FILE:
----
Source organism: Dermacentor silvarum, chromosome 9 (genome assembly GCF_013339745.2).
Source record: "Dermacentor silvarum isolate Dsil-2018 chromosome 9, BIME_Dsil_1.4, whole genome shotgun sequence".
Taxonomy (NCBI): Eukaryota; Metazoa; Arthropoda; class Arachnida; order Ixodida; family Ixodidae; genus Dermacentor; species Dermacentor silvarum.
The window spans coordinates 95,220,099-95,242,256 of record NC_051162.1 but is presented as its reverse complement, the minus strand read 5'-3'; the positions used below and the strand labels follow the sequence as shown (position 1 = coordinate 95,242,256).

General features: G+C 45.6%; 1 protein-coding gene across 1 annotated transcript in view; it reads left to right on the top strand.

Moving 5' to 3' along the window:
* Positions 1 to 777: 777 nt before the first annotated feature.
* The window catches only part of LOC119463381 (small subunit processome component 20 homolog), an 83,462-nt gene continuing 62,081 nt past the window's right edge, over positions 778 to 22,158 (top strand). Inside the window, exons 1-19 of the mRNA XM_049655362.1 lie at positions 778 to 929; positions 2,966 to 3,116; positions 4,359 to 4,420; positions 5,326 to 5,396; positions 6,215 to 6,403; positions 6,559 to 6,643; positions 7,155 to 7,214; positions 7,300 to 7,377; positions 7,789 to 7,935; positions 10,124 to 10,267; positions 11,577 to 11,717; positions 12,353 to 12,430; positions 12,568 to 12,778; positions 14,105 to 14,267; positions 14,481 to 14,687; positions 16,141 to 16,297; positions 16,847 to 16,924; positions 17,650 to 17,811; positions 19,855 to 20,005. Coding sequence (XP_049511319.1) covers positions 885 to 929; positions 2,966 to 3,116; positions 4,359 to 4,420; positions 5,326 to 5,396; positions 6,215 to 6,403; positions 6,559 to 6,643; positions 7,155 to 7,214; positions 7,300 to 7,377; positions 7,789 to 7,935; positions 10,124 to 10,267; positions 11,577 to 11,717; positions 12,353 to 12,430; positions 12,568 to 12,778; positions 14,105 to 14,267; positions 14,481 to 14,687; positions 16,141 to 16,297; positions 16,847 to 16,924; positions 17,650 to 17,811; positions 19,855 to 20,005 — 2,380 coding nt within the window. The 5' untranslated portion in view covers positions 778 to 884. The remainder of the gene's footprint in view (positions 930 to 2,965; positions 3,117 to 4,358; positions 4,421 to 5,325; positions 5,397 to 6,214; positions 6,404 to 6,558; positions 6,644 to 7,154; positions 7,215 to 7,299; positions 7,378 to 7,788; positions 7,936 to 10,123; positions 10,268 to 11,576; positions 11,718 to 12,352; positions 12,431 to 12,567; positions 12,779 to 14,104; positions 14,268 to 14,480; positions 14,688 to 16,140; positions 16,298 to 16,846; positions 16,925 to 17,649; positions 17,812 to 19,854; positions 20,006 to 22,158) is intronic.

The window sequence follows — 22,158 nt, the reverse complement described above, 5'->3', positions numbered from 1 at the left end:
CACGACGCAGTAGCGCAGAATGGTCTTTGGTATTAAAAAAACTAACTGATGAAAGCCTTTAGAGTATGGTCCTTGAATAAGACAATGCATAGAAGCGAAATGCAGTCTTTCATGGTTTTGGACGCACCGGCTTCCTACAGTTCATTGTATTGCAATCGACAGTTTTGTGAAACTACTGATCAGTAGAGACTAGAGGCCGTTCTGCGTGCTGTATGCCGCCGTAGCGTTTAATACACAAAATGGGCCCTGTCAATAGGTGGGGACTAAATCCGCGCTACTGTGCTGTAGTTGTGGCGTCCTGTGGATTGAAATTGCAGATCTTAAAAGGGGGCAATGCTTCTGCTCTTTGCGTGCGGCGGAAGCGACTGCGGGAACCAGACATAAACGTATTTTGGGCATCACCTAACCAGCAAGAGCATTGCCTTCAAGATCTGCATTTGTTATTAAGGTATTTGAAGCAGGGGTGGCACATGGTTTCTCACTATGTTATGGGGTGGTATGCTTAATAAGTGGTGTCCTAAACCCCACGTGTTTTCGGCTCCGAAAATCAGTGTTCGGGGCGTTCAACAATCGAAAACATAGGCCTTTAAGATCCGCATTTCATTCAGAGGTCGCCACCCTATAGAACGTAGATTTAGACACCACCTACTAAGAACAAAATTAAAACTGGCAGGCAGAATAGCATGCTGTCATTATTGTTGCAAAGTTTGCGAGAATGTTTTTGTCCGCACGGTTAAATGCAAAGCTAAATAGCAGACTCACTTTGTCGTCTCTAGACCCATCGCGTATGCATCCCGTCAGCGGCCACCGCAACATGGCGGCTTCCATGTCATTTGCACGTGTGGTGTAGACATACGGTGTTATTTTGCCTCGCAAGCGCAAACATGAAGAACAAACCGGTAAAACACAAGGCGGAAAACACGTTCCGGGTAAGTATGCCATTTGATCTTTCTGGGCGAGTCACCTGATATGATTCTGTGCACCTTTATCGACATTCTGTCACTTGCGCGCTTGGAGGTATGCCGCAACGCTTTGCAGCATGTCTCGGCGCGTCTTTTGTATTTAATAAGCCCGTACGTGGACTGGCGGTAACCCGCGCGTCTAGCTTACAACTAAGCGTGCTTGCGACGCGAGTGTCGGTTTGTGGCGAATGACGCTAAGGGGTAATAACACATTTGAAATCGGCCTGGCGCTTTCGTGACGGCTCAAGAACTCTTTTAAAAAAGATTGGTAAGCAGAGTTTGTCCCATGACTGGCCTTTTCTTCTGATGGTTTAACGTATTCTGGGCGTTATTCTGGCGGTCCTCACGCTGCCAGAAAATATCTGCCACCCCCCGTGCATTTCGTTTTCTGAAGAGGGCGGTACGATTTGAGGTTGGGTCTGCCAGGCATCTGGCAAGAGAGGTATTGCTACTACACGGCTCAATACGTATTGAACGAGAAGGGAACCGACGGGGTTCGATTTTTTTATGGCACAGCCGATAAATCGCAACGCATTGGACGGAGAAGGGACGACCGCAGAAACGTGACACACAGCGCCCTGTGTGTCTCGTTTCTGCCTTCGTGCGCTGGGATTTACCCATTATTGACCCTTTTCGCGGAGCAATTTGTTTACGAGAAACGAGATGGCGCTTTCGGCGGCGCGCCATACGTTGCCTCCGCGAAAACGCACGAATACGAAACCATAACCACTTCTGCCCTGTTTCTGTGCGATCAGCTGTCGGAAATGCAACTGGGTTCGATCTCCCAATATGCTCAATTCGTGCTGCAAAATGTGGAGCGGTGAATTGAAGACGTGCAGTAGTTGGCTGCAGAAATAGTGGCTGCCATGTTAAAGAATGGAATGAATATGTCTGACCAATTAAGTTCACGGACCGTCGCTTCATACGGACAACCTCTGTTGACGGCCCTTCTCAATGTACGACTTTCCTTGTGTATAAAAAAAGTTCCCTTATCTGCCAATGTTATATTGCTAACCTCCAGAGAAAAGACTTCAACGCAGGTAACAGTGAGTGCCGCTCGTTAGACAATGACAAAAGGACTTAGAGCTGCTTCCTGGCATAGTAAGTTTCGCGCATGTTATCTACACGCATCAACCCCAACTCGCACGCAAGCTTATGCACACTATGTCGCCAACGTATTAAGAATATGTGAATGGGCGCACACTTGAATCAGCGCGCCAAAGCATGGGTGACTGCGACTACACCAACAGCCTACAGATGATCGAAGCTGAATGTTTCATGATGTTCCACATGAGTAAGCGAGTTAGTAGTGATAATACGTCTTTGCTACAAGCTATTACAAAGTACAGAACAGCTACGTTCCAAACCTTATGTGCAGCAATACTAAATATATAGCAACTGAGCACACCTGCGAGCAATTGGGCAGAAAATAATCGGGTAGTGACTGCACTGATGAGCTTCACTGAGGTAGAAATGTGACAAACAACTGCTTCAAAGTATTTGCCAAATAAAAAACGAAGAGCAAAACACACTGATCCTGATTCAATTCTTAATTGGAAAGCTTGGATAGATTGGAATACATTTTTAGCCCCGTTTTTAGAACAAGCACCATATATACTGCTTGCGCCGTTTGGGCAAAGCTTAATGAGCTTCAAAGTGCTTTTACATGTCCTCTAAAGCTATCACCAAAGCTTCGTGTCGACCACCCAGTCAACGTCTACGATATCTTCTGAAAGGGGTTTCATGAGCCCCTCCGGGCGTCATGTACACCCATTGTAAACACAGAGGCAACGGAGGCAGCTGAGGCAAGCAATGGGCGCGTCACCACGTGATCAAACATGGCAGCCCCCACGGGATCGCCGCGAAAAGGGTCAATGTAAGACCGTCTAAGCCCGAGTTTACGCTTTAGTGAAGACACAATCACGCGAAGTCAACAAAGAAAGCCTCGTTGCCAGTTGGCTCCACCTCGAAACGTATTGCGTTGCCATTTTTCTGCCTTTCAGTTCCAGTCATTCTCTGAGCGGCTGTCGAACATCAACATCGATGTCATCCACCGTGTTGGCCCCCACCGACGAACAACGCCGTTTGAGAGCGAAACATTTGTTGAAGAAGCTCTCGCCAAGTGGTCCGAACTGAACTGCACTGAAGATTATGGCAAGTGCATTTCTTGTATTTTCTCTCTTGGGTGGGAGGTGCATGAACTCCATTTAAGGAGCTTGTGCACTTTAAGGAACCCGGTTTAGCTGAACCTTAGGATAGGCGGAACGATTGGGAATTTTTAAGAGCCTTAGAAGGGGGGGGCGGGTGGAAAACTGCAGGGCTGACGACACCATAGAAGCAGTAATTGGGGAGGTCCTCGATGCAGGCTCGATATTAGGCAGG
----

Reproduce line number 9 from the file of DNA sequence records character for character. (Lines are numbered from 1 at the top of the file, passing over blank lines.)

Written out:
The window sequence follows — 22,158 nt, the reverse complement described above, 5'->3', positions numbered from 1 at the left end: